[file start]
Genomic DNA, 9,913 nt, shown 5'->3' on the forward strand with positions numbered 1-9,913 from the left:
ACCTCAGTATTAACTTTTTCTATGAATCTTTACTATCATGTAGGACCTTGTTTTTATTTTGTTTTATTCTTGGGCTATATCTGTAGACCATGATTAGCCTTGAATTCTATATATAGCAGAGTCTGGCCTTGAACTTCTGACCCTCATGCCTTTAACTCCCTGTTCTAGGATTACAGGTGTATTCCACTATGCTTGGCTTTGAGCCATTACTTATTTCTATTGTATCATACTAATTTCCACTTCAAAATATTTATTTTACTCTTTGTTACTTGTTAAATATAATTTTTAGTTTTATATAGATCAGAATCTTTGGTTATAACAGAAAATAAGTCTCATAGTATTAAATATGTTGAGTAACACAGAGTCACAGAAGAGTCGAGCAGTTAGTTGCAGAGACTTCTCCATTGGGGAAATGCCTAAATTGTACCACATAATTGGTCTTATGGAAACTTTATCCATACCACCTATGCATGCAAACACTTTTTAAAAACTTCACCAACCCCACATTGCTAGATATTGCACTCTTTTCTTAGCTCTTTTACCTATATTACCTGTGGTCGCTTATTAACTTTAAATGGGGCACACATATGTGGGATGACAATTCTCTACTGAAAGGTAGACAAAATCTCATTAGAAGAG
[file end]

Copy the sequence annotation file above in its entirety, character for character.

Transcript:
Genomic DNA, 9,913 nt, shown 5'->3' on the forward strand with positions numbered 1-9,913 from the left:
ACCTCAGTATTAACTTTTTCTATGAATCTTTACTATCATGTAGGACCTTGTTTTTATTTTGTTTTATTCTTGGGCTATATCTGTAGACCATGATTAGCCTTGAATTCTATATATAGCAGAGTCTGGCCTTGAACTTCTGACCCTCATGCCTTTAACTCCCTGTTCTAGGATTACAGGTGTATTCCACTATGCTTGGCTTTGAGCCATTACTTATTTCTATTGTATCATACTAATTTCCACTTCAAAATATTTATTTTACTCTTTGTTACTTGTTAAATATAATTTTTAGTTTTATATAGATCAGAATCTTTGGTTATAACAGAAAATAAGTCTCATAGTATTAAATATGTTGAGTAACACAGAGTCACAGAAGAGTCGAGCAGTTAGTTGCAGAGACTTCTCCATTGGGGAAATGCCTAAATTGTACCACATAATTGGTCTTATGGAAACTTTATCCATACCACCTATGCATGCAAACACTTTTTAAAAACTTCACCAACCCCACATTGCTAGATATTGCACTCTTTTCTTAGCTCTTTTACCTATATTACCTGTGGTCGCTTATTAACTTTAAATGGGGCACACATATGTGGGATGACAATTCTCTACTGAAAGGTAGACAAAATCTCATTAGAAGAG